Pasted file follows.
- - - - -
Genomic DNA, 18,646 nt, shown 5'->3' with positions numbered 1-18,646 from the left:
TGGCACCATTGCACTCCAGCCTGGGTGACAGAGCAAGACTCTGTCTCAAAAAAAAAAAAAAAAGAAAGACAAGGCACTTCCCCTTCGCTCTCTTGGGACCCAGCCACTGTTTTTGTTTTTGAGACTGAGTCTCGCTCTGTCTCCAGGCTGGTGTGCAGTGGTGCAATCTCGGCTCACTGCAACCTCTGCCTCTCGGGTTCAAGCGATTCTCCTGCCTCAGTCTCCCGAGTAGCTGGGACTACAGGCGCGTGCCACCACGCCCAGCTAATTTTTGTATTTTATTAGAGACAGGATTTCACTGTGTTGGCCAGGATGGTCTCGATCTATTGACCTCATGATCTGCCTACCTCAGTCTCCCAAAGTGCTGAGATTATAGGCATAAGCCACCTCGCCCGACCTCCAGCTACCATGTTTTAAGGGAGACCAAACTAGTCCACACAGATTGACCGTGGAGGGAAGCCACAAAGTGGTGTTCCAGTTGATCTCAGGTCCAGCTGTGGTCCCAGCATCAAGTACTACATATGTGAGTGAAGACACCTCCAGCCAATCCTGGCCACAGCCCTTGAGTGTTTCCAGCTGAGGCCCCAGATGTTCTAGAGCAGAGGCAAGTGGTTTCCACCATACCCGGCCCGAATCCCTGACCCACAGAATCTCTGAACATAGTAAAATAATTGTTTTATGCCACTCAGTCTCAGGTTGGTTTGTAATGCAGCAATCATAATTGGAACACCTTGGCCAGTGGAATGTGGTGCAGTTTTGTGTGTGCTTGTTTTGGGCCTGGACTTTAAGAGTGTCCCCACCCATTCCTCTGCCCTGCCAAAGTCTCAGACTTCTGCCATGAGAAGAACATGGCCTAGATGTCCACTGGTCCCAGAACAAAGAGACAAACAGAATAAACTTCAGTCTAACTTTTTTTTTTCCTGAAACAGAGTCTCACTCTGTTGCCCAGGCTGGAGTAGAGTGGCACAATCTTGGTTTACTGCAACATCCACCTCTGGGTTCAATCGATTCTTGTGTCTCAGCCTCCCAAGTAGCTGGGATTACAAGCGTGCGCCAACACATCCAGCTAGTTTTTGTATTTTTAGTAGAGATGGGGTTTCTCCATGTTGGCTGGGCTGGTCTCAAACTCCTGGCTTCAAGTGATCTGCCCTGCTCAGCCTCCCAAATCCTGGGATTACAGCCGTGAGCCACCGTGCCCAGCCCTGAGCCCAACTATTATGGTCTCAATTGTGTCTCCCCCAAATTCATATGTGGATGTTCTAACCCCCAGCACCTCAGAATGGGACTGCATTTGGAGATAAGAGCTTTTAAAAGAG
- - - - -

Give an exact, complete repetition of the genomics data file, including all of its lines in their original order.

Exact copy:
Genomic DNA, 18,646 nt, shown 5'->3' with positions numbered 1-18,646 from the left:
TGGCACCATTGCACTCCAGCCTGGGTGACAGAGCAAGACTCTGTCTCAAAAAAAAAAAAAAAAGAAAGACAAGGCACTTCCCCTTCGCTCTCTTGGGACCCAGCCACTGTTTTTGTTTTTGAGACTGAGTCTCGCTCTGTCTCCAGGCTGGTGTGCAGTGGTGCAATCTCGGCTCACTGCAACCTCTGCCTCTCGGGTTCAAGCGATTCTCCTGCCTCAGTCTCCCGAGTAGCTGGGACTACAGGCGCGTGCCACCACGCCCAGCTAATTTTTGTATTTTATTAGAGACAGGATTTCACTGTGTTGGCCAGGATGGTCTCGATCTATTGACCTCATGATCTGCCTACCTCAGTCTCCCAAAGTGCTGAGATTATAGGCATAAGCCACCTCGCCCGACCTCCAGCTACCATGTTTTAAGGGAGACCAAACTAGTCCACACAGATTGACCGTGGAGGGAAGCCACAAAGTGGTGTTCCAGTTGATCTCAGGTCCAGCTGTGGTCCCAGCATCAAGTACTACATATGTGAGTGAAGACACCTCCAGCCAATCCTGGCCACAGCCCTTGAGTGTTTCCAGCTGAGGCCCCAGATGTTCTAGAGCAGAGGCAAGTGGTTTCCACCATACCCGGCCCGAATCCCTGACCCACAGAATCTCTGAACATAGTAAAATAATTGTTTTATGCCACTCAGTCTCAGGTTGGTTTGTAATGCAGCAATCATAATTGGAACACCTTGGCCAGTGGAATGTGGTGCAGTTTTGTGTGTGCTTGTTTTGGGCCTGGACTTTAAGAGTGTCCCCACCCATTCCTCTGCCCTGCCAAAGTCTCAGACTTCTGCCATGAGAAGAACATGGCCTAGATGTCCACTGGTCCCAGAACAAAGAGACAAACAGAATAAACTTCAGTCTAACTTTTTTTTTTCCTGAAACAGAGTCTCACTCTGTTGCCCAGGCTGGAGTAGAGTGGCACAATCTTGGTTTACTGCAACATCCACCTCTGGGTTCAATCGATTCTTGTGTCTCAGCCTCCCAAGTAGCTGGGATTACAAGCGTGCGCCAACACATCCAGCTAGTTTTTGTATTTTTAGTAGAGATGGGGTTTCTCCATGTTGGCTGGGCTGGTCTCAAACTCCTGGCTTCAAGTGATCTGCCCTGCTCAGCCTCCCAAATCCTGGGATTACAGCCGTGAGCCACCGTGCCCAGCCCTGAGCCCAACTATTATGGTCTCAATTGTGTCTCCCCCAAATTCATATGTGGATGTTCTAACCCCCAGCACCTCAGAATGGGACTGCATTTGGAGATAAGAGCTTTTAAAAGAG